Warner Tells Kid Rock To Denounce File Sharing; He Denounces Warner Instead
from the file-share-away dept
While Warner Music had claimed that it was getting away from attacking fans who wanted to download, it appears that it still has a long way to go. Atlantic Records, a subsidiary of Warner Music Group, asked one of its stars, Kid Rock, to publicly denounce file sharing. Instead, Kid Rock publicly denounced Warner Music, while telling fans to download away. Atlantic came to him saying he needed to say something publicly because “people are stealing from us and stealing from you.” Rock’s response? “Wait a second, you’ve been stealing from the artists for years. Now you want me to stand up for you?” So, instead, he started spreading the opposite message: “I was telling kids – download it illegally, I don’t care. I want you to hear my music so I can play live.”
It’s for this reason that he’s also avoiding having his music go up on iTunes, because it’s based on the old model: “an old system, where iTunes takes the money, the record company takes the money, and they don’t give it to the artists.” He’s disappointed that the recording industry has really squandered an opportunity: “So the internet was an opportunity for everyone to be treated fairly, for the consumer to get a fair price, for the artist to be paid fairly, for the record companies to make some money.”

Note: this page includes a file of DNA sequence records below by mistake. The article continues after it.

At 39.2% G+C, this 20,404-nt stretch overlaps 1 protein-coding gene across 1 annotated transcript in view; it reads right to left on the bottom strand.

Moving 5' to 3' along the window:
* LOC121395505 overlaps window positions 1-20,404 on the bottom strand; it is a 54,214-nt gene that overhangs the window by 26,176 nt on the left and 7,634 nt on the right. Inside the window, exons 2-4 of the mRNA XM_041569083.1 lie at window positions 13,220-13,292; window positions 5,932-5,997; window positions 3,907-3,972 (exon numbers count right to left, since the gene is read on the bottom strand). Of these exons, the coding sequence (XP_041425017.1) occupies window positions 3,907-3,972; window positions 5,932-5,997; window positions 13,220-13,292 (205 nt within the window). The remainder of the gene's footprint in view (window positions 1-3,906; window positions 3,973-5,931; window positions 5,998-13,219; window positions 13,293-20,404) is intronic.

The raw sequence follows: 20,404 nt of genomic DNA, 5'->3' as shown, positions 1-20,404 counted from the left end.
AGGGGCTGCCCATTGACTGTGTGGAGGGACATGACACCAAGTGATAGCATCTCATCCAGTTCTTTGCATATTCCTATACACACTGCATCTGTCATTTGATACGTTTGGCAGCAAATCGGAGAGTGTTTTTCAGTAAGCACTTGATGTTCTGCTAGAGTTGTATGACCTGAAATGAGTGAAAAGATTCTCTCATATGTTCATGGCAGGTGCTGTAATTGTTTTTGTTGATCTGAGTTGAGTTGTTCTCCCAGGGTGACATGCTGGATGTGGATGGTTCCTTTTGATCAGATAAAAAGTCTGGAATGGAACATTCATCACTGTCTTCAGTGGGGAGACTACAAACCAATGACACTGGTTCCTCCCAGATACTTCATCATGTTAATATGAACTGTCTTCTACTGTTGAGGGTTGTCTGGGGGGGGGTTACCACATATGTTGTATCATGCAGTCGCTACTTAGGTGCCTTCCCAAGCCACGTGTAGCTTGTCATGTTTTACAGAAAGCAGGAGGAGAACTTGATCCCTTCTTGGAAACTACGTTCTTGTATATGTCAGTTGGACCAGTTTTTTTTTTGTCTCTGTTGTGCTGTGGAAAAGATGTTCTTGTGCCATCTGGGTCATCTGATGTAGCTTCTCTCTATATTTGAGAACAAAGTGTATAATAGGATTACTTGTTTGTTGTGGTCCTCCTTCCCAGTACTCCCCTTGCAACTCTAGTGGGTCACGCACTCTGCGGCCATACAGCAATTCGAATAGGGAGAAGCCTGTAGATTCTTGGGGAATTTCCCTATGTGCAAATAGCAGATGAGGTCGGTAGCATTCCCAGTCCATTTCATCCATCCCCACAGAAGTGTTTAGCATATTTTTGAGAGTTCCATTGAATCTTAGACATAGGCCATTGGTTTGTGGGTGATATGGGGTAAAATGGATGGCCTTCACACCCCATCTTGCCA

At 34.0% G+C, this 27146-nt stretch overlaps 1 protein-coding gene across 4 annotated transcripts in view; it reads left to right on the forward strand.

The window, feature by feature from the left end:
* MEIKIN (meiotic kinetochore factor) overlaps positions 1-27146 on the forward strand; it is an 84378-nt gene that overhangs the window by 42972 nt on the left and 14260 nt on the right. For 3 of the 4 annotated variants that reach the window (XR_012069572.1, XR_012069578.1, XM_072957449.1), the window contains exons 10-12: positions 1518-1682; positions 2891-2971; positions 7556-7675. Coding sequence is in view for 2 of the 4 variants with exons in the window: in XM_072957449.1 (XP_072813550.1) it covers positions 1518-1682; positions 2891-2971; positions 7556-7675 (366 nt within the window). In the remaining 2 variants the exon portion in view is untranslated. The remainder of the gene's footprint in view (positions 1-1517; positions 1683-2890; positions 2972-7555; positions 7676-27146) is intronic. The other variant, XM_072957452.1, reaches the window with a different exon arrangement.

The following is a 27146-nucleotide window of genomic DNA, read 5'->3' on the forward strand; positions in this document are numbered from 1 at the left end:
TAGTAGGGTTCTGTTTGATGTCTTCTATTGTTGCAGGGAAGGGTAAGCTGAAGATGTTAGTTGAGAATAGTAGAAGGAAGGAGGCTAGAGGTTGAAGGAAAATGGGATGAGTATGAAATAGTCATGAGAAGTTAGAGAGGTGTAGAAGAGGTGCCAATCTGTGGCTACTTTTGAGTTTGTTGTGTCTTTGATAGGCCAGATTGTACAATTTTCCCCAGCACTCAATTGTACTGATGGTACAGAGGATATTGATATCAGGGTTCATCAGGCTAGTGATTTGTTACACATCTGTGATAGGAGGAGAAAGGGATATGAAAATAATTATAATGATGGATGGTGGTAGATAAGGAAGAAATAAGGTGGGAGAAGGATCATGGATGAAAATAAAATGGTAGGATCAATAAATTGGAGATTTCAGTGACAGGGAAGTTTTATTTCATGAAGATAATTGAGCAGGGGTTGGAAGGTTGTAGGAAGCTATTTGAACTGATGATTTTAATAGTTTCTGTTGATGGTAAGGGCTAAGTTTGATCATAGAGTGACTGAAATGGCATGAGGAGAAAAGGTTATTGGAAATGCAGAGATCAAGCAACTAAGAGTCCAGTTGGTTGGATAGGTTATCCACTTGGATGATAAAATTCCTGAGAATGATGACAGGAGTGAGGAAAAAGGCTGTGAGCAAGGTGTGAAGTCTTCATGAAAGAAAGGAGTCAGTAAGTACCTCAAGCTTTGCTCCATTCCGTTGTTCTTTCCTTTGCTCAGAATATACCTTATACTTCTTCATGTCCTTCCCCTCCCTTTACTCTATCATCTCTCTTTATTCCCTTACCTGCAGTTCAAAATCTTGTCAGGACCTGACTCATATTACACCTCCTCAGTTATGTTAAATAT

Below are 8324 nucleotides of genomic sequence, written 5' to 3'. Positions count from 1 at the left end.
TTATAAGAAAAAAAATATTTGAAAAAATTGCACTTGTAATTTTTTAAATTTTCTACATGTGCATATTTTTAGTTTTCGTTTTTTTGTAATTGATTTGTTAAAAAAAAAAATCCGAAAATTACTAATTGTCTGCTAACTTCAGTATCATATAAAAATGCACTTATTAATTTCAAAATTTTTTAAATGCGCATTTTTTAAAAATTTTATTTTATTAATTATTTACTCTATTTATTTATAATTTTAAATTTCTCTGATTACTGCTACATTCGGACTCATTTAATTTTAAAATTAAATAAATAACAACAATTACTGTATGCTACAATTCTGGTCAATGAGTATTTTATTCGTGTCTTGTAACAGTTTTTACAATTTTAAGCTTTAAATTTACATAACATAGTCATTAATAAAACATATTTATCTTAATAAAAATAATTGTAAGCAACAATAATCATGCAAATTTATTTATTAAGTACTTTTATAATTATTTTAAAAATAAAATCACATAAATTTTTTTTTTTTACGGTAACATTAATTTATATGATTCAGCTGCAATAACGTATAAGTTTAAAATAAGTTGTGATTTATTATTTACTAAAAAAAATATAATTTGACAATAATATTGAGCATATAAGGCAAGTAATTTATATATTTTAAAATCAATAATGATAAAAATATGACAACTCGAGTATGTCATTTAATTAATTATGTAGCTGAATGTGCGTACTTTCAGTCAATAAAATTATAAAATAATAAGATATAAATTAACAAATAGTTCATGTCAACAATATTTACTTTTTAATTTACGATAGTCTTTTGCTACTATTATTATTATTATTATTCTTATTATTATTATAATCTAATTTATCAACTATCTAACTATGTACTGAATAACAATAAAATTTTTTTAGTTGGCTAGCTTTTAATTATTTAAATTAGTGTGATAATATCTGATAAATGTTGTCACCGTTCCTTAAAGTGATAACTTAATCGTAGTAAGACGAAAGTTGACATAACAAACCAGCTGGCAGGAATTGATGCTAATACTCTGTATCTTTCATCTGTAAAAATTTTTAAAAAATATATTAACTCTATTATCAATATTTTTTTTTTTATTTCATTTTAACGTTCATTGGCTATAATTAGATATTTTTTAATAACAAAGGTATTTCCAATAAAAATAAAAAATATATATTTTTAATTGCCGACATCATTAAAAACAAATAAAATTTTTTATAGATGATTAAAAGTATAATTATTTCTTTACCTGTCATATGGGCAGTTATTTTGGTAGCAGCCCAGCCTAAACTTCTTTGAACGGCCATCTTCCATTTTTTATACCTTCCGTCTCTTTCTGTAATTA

Of course, he then does go a little overboard: “I don’t mind people stealing my music, that’s fine. But I think they should steal everything. You know how much money the oil companies have? If you need some gas, just go fill your tank off and drive off, they’re not going to miss it.” That, of course, is a bit of an exaggeration, though I’m sure it will be used by supporters of the old system to discredit the rest of what he has to say. But the key points remain: he recognizes that the real way to make money these days is to have more people listening to your stuff, and make the money on other business models, such as live performances — and that the record labels rely on an obsolete system that tends to make them wealthy at the expense of artists, rather than with them.